Now we [again] see the violence inherent in the system. Here’s the meat of a new Ad Age story on the expanded powers marketers are about to gain from the forthcoming launch of a new generation of TV gaming consoles:
“We are trying to bridge some of the world between online and offline,” [a Microsoft VP] said. “That’s a little bit of a holy grail in terms of how you understand the consumer in that 360 degrees of their life. We have a pretty unique position at Microsoft because of what we do with digital, as well as more and more with television because of Xbox. It’s early days, but we’re starting to put that together in more of a unifying way, and hopefully at some point we can start to offer that to advertisers broadly.”
Xbox One can essentially work like TV that watches you, bringing marketers a huge new trove of data about what’s going on in living rooms, including, as one marketer put it after the speech, unprecedented information about how people engage with TV advertising.
Given that Xbox 360 has sold more than 78 million units, if even a fraction of likely Xbox One users could be persuaded to share data, the technology could create the world’s largest panel for measuring biometric responses to advertising.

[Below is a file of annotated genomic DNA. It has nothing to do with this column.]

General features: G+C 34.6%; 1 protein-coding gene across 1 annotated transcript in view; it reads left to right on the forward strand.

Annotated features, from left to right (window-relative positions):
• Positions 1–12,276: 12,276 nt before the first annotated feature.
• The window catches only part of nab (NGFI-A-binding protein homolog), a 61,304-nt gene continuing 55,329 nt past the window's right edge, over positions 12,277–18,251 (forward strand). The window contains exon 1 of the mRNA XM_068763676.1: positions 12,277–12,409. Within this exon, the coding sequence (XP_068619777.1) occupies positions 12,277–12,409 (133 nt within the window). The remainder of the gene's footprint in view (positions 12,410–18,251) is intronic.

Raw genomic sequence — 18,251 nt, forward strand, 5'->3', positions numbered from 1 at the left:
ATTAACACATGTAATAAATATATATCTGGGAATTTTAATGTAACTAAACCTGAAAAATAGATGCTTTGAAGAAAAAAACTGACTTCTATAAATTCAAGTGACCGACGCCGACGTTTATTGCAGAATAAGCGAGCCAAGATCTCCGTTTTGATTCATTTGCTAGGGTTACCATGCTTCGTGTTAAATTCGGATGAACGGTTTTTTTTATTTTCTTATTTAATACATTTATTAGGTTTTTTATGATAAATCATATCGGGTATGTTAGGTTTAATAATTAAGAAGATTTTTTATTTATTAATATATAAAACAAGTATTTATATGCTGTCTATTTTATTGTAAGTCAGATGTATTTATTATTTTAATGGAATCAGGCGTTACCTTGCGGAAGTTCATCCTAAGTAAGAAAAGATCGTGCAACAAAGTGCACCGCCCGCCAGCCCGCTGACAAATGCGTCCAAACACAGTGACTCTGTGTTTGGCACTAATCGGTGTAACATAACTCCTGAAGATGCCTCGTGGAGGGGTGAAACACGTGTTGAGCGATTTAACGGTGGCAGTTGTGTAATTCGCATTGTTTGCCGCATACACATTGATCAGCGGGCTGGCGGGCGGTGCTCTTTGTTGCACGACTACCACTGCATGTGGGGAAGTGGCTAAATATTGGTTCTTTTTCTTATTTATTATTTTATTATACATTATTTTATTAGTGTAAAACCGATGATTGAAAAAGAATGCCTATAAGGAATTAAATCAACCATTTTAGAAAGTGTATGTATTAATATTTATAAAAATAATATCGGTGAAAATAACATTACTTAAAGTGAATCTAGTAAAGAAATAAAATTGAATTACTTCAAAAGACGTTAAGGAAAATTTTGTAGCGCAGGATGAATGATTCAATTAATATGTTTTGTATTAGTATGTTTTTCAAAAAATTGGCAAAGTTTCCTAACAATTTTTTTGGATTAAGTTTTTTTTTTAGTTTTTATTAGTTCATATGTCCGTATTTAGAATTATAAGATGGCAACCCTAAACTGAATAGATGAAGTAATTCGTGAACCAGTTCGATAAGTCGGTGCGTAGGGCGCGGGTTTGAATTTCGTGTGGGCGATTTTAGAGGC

The new generation of Kinect technology in Xbox One can distinguish up to six voices in a room, respond to voice commands, read skeletal movement, muscle force, whether people are looking at or away from the TV and even their heart rates, Mr. Mehdi said. The latter happens as the camera detects slight changes in skin tone related to dilation of a blood vessel in the eyeball that responds to heart rate, Mr. Mehdi said.
In a feature that was controversial among some users, Microsoft originally said that the Xbox One would have to be connected to the internet and Mircosoft’s servers at least once every 24 hours to function. After consumer outcry, Microsoft backed down. It also dropped its original plan to require that Kinect technology always be on for the console to work.